Rapid Screen for Genotoxicants, Chemoprotectors, and Radioprotectors

Award Information
Agency:
Department of Health and Human Services
Branch
n/a
Amount:
$133,336.00
Award Year:
2006
Program:
SBIR
Phase:
Phase I
Contract:
1R43CA117093-01A1
Agency Tracking Number:
CA117093
Solicitation Year:
2006
Solicitation Topic Code:
n/a
Solicitation Number:
PHS2006-2
Small Business Information
LITRON LABORATORIES, LTD.
200 Canal View Blvd., SUITE 106, ROCHESTER, NY, 14623
Hubzone Owned:
N
Socially and Economically Disadvantaged:
N
Woman Owned:
Y
Duns:
n/a
Principal Investigator:
STEPHEN DERTINGER
(585) 442-0930
SDERTINGER@LITRONLABS.COM
Business Contact:
CAROL TOMETSKO
(585) 442-0930
CAROLTOMET@AOL.COM
Research Institution:
n/a
Abstract
DESCRIPTION (provided by applicant): This research project addresses an important problem faced by the chemical and drug industries? their requirement to evaluate the DNA damaging potential of ever larger numbers of new chemical entities in shorter periods of time. This situation presents opportunities for small businesses that are able to provide solutions to these challenges. The work proposed herein addresses industry's need for higher throughput toxicity assessment through the development of an automated in vitro chromosomal damage assay. Chromosome damage will be quantified by flow cytometric micronucleus measurements. Importantly, the methodology that will be developed over the course of this project not only represents a high volume genotoxicant screening system, but also one that can be configured to identify agents which protect against chromosomal damage. This project addresses a stated need of investigators working to develop the next generation of biological response modifiers (BRMs). BRMs that provide chemo- or radio-protection hold great promise in several important arenas, including cancer treatments which are typically dose-limited by normal tissue responses. The identification and development of BRMs have other important applications, and include enhanced protection of our troops during times of war, and also for civilian victims of chemical or radiological terrorist attacks. The planned Phase 1 and Phase 2 efforts have thus been designed to provide a rapid and efficient assay for detecting the genotoxicant, radioprotectant, or chemoprotectant potential of test chemicals. This screening assay will help chemical and drug companies allocate their resources to the most promising candidates, eliminating hazardous entities early in development. Furthermore, by aiding in the identification of next generation BRMs, cancer patients and armed forces will benefit from the availability of chemo- and radio-protectant drugs.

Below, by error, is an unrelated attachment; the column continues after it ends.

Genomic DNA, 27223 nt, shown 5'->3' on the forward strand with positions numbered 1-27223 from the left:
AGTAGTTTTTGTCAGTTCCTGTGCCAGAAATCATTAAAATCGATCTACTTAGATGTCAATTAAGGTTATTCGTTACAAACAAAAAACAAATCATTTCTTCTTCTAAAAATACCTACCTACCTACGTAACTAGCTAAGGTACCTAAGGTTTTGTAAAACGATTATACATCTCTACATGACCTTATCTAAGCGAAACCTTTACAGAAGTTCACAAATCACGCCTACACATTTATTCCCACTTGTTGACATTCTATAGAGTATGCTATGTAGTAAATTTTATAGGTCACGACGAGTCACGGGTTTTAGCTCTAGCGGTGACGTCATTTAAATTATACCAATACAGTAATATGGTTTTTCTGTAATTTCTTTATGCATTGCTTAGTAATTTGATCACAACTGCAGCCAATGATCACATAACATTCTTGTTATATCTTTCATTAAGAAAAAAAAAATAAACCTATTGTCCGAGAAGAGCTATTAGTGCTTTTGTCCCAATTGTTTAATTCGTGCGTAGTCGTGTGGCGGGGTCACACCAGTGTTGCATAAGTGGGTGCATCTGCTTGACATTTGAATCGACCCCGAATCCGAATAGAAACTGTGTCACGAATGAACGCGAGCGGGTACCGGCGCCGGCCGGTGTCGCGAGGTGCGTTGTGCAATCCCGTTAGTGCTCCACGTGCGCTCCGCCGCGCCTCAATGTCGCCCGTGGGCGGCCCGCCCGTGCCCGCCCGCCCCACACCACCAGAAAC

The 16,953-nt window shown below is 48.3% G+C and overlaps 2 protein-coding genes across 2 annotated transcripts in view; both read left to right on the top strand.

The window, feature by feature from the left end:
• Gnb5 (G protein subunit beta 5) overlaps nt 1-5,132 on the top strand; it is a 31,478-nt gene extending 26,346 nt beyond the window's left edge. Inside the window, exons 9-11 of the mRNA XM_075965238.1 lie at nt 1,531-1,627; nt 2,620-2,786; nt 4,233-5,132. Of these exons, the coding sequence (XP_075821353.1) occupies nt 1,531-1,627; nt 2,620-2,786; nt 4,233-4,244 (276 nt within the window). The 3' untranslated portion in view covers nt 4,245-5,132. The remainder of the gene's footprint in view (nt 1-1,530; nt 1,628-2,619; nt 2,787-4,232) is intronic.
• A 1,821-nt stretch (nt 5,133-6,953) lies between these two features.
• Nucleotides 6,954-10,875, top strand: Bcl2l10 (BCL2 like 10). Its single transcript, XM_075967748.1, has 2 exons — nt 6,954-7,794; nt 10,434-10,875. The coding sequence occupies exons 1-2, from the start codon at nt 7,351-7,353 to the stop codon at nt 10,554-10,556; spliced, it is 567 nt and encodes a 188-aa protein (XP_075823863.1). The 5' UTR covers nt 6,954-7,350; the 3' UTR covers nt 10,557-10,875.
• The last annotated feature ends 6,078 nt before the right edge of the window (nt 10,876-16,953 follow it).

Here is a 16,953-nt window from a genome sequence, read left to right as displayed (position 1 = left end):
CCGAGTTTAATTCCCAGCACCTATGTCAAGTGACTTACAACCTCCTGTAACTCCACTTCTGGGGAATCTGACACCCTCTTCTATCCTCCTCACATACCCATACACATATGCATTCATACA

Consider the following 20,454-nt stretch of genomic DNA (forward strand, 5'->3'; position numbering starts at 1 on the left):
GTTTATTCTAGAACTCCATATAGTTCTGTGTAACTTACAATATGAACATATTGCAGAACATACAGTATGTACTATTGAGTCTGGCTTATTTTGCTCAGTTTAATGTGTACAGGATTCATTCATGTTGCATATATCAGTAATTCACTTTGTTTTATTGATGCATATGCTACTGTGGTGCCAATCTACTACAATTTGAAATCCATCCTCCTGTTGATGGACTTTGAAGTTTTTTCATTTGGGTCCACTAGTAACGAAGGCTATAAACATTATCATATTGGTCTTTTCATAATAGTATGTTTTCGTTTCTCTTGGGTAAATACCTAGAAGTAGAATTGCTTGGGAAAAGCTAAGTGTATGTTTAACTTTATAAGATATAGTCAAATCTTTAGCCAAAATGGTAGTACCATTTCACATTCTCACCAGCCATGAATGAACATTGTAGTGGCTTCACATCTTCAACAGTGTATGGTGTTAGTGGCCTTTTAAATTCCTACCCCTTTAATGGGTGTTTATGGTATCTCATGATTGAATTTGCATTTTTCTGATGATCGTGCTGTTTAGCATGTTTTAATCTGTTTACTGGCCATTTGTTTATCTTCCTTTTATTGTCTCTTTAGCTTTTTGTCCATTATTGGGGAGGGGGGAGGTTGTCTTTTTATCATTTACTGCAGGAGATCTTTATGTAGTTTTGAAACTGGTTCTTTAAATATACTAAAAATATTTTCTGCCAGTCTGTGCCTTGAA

* information listed above is at the time of submission.

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